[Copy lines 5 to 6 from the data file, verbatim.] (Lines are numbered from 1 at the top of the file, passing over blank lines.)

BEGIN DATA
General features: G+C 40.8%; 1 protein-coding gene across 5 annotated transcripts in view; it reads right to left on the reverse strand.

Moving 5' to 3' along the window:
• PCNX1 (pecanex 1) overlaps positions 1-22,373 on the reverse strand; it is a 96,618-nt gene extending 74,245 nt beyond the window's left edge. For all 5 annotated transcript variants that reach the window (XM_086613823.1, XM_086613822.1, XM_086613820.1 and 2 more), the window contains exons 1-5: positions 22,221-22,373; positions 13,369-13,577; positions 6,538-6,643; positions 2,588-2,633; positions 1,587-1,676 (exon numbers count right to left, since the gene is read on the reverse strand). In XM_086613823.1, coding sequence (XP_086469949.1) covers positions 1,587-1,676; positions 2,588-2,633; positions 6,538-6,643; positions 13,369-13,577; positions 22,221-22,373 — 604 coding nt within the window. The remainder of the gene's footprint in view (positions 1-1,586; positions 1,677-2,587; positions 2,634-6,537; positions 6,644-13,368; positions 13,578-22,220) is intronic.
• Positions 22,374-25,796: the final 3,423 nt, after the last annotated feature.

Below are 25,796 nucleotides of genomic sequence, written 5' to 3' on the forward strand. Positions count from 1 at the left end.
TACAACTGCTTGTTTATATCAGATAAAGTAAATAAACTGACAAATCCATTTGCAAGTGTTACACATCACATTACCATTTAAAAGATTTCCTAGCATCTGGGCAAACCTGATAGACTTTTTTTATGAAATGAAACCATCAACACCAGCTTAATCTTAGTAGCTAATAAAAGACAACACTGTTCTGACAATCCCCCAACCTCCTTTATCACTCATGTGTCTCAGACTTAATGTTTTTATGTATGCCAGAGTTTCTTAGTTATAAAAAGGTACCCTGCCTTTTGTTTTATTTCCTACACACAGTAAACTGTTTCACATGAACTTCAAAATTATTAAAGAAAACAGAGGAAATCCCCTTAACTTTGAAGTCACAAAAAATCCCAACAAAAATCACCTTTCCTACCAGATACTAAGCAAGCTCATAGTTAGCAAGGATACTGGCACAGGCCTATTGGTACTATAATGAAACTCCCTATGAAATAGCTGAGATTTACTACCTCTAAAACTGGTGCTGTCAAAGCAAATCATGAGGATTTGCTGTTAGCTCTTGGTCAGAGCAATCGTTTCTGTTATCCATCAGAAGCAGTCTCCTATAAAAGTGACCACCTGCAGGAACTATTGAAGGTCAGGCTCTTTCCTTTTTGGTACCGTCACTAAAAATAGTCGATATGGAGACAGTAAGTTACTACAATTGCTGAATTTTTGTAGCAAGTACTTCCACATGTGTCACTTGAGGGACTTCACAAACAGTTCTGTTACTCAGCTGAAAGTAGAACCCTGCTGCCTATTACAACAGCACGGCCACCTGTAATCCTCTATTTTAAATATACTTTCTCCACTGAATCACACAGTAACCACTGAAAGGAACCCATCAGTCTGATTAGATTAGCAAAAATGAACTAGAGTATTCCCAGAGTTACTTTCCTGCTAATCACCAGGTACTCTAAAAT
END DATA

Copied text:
Below are 25,796 nucleotides of genomic sequence, written 5' to 3' on the forward strand. Positions count from 1 at the left end.
TACAACTGCTTGTTTATATCAGATAAAGTAAATAAACTGACAAATCCATTTGCAAGTGTTACACATCACATTACCATTTAAAAGATTTCCTAGCATCTGGGCAAACCTGATAGACTTTTTTTATGAAATGAAACCATCAACACCAGCTTAATCTTAGTAGCTAATAAAAGACAACACTGTTCTGACAATCCCCCAACCTCCTTTATCACTCATGTGTCTCAGACTTAATGTTTTTATGTATGCCAGAGTTTCTTAGTTATAAAAAGGTACCCTGCCTTTTGTTTTATTTCCTACACACAGTAAACTGTTTCACATGAACTTCAAAATTATTAAAGAAAACAGAGGAAATCCCCTTAACTTTGAAGTCACAAAAAATCCCAACAAAAATCACCTTTCCTACCAGATACTAAGCAAGCTCATAGTTAGCAAGGATACTGGCACAGGCCTATTGGTACTATAATGAAACTCCCTATGAAATAGCTGAGATTTACTACCTCTAAAACTGGTGCTGTCAAAGCAAATCATGAGGATTTGCTGTTAGCTCTTGGTCAGAGCAATCGTTTCTGTTATCCATCAGAAGCAGTCTCCTATAAAAGTGACCACCTGCAGGAACTATTGAAGGTCAGGCTCTTTCCTTTTTGGTACCGTCACTAAAAATAGTCGATATGGAGACAGTAAGTTACTACAATTGCTGAATTTTTGTAGCAAGTACTTCCACATGTGTCACTTGAGGGACTTCACAAACAGTTCTGTTACTCAGCTGAAAGTAGAACCCTGCTGCCTATTACAACAGCACGGCCACCTGTAATCCTCTATTTTAAATATACTTTCTCCACTGAATCACACAGTAACCACTGAAAGGAACCCATCAGTCTGATTAGATTAGCAAAAATGAACTAGAGTATTCCCAGAGTTACTTTCCTGCTAATCACCAGGTACTCTAAAAT